Silkwood (October 5/04)
You'd be hard-pressed to find a film with a slower pace than that of Silkwood's, which is the sort of film that critics refer to as "deliberately paced" (those that like it, anyway). But the interesting thing is, though it unfolds quite gradually, the movie remains entertaining throughout primarily due to the performances and the fascinating subject matter.
Karen Silkwood (Meryl Streep) works at an Oklahoma nuclear facility, where she has a lot of friends and seems to be happy in her job. She lives with two co-workers (Kurt Russell and Cher), the former of whom she's involved with. But when she's exposed to radiation, Karen begins to take more of an interest in her safety (and the safety of those around her). She begins meeting with unionists in Washington, who advise her to start gathering proof of the company's wrongdoings. Not surprisingly, Karen's boss (Bruce McGill) doesn't think much of her newfound rebellious ways and her friends begin to distance themselves from her (for fear of losing their jobs).
Silkwood's been co-written by Nora Ephron, which is really surprising when you consider the direction her career took years later (Mixed Nuts, anyone?) There's no cheesy sentiment to be found here; the film is virtually clinical in the way it presents both the characters and the situation. Director Mike Nichols eschews fancy camerawork in favor of a more restrained approach; more often than not, the movie feels like a filmed play (which certainly isn't a bad thing). Nichols does a superb job of establishing the mood and atmosphere of this small town, and the characters (even those with less screen time) become figures that we feel as though we know.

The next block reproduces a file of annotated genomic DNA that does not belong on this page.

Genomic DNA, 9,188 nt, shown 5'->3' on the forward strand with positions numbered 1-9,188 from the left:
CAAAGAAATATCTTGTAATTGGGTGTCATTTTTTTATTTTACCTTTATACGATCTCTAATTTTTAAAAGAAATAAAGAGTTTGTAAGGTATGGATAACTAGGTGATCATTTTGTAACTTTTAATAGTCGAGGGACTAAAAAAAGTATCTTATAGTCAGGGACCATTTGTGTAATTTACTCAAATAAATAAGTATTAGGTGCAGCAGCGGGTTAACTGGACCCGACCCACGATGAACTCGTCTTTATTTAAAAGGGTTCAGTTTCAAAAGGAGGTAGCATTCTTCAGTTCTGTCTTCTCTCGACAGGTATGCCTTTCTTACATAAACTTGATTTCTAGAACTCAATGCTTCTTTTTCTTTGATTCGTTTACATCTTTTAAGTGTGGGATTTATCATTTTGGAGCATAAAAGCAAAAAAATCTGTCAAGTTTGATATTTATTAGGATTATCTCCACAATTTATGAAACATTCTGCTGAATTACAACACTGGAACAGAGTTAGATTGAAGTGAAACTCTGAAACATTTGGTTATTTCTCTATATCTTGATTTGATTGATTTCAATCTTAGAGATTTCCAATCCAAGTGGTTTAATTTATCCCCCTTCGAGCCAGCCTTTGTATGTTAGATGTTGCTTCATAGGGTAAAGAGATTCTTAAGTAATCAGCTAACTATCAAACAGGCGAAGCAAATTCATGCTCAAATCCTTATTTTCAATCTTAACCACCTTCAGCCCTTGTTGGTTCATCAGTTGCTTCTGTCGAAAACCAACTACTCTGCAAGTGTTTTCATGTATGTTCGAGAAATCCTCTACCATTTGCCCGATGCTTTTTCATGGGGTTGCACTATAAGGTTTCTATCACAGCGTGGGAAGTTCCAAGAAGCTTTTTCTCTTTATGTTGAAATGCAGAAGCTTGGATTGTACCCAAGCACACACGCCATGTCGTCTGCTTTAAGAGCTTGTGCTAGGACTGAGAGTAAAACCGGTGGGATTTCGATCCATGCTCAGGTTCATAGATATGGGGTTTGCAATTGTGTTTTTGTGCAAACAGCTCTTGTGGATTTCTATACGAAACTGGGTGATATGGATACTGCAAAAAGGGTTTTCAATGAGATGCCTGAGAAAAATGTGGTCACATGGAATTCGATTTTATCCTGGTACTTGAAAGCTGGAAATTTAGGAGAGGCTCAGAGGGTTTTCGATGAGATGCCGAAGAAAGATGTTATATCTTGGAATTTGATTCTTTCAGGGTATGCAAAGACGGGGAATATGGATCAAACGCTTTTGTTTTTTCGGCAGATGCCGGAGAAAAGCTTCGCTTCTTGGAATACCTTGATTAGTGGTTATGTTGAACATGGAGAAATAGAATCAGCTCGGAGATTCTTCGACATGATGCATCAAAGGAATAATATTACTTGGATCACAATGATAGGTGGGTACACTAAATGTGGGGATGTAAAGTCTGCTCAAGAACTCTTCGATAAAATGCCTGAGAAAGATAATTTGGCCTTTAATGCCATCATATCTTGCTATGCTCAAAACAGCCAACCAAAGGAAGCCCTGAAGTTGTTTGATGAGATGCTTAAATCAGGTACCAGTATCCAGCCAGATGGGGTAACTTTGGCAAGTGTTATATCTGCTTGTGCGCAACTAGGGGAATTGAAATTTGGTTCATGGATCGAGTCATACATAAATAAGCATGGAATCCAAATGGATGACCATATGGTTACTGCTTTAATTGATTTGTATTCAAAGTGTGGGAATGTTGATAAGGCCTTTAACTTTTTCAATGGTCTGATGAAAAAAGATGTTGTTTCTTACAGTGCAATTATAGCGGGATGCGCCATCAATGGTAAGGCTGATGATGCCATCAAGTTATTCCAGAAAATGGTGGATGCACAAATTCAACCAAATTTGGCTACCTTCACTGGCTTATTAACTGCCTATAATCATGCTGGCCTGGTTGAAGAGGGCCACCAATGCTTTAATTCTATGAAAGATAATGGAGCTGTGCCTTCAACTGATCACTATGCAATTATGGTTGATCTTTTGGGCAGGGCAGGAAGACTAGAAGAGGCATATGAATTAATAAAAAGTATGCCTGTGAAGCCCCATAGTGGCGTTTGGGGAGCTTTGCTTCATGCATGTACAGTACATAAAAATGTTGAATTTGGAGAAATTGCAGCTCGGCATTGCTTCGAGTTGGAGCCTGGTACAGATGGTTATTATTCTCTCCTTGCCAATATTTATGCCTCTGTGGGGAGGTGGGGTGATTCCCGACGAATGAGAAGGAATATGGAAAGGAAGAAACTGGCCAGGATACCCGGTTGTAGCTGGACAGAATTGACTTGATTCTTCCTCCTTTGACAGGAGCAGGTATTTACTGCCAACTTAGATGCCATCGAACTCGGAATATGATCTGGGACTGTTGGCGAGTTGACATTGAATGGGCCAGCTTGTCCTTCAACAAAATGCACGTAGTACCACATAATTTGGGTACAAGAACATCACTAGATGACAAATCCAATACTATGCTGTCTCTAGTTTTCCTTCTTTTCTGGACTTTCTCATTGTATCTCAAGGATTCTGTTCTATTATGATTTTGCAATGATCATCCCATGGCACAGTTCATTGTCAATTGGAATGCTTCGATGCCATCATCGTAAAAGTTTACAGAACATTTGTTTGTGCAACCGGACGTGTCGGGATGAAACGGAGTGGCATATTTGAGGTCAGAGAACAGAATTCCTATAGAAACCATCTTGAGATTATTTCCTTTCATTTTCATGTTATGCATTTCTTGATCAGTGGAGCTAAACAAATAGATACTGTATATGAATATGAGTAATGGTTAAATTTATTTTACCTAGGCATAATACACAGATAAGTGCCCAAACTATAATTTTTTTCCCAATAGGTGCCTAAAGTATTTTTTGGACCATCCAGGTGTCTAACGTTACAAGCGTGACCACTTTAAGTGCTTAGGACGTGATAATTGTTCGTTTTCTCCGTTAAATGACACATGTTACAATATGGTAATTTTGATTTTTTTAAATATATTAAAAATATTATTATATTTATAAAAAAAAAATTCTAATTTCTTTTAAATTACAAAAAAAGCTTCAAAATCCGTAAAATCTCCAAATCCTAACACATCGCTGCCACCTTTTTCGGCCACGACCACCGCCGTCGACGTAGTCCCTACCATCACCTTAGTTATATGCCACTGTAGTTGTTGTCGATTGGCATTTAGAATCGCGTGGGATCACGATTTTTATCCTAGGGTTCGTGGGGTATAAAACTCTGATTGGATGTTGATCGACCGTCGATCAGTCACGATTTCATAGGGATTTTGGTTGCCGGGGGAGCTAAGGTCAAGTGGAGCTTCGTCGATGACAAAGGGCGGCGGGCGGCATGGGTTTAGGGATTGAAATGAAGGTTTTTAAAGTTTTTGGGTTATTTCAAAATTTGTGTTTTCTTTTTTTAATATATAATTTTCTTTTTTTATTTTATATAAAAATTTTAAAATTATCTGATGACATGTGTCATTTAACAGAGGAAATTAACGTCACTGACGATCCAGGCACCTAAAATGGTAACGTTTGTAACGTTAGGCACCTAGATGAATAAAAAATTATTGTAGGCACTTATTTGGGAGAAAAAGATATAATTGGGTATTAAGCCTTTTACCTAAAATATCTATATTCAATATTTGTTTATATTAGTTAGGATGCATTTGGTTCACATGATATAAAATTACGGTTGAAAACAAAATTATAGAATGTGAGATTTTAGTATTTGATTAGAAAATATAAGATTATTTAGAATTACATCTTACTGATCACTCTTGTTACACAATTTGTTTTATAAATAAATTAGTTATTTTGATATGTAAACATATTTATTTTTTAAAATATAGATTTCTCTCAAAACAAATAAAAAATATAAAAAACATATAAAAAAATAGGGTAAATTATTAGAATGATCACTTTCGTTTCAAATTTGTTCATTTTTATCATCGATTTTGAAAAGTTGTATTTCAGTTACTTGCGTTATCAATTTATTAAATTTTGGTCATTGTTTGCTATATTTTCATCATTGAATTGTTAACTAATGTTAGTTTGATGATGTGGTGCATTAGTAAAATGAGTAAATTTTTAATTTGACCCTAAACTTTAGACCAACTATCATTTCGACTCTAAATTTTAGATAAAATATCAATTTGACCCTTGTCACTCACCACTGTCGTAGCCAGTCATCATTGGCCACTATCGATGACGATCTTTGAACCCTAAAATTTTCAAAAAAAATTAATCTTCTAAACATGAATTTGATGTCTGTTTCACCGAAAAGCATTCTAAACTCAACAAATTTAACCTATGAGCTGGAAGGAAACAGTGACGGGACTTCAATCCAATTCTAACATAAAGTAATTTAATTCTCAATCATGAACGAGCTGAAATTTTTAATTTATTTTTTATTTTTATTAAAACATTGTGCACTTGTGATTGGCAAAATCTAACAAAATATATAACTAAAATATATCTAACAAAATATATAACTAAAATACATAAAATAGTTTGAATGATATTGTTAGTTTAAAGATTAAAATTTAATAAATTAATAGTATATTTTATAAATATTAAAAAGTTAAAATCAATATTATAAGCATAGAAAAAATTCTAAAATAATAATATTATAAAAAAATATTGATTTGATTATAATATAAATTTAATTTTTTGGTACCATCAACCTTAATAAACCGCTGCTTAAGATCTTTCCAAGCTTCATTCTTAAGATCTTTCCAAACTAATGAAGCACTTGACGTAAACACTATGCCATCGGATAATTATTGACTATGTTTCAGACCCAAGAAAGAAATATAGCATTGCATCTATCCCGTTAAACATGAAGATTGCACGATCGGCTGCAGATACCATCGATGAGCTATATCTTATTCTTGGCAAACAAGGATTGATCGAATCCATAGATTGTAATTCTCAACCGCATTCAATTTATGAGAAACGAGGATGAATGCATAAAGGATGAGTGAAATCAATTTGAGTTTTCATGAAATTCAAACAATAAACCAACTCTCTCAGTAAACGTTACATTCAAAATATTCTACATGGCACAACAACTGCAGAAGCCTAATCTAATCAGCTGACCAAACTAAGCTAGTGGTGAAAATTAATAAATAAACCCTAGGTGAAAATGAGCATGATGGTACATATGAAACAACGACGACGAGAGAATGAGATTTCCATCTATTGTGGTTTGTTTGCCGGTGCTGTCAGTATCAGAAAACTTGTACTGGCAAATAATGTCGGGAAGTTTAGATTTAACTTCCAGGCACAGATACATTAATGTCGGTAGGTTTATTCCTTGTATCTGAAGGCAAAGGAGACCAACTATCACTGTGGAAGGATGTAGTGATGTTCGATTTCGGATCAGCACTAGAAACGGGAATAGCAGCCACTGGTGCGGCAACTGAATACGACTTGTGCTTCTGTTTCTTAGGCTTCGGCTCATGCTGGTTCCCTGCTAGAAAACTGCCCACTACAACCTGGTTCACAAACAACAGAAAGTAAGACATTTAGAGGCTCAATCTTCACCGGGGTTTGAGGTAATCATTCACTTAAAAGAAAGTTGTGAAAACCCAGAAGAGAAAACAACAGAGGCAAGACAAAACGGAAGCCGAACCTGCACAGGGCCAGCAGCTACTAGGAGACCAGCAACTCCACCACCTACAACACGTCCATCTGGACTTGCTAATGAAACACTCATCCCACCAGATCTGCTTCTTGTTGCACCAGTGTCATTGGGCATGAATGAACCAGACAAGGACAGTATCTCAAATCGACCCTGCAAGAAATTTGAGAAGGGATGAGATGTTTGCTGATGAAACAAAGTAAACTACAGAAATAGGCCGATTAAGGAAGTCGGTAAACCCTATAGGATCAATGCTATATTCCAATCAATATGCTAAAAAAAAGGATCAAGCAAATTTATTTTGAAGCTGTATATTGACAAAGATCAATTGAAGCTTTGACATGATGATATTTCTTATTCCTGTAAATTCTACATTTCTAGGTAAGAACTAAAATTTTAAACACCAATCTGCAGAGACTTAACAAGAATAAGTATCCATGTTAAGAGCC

But more than that, Karen's transformation from unquestioning worker to passionate activist never feels forced or out of place. Again, this is where the film's slow pace actually helps the story; had Nichols exised a scene or two, Karen's sudden zeal for safety likely would have come off as artificial and unbelievable. But his relaxed approach to the material allows Karen to develop as a character in such a way that her actions make sense. Through her relationships with friends, especially her two roommates, we get a clear understanding of what drives Karen - even when everyone's telling her to stop.
Aside from the three leads, Nichols has peppered the cast with a surprising amount of now well-known actors - David Strathairn, Craig T. Nelson, Fred Ward, and Ron Silver to name a few. But it's Streep's performance that propels the story forward. On the surface, it may appear as though Silkwood's a character that's simple compared to some others that Streep has tackled - there's no accent, for one thing - but Streep imbues the woman with a level of complexity that surely didn't exist on the page. Likewise, Russell and Cher are quite good as her friends - particularly Cher, who's virtually unrecognizable as a butch lesbian.
Silkwood, based on a true story, is not the kind of film that will appeal to everyone. But if you've got the patience to see it through, it's certainly quite a rewarding experience - not to mention somewhat heartbreaking.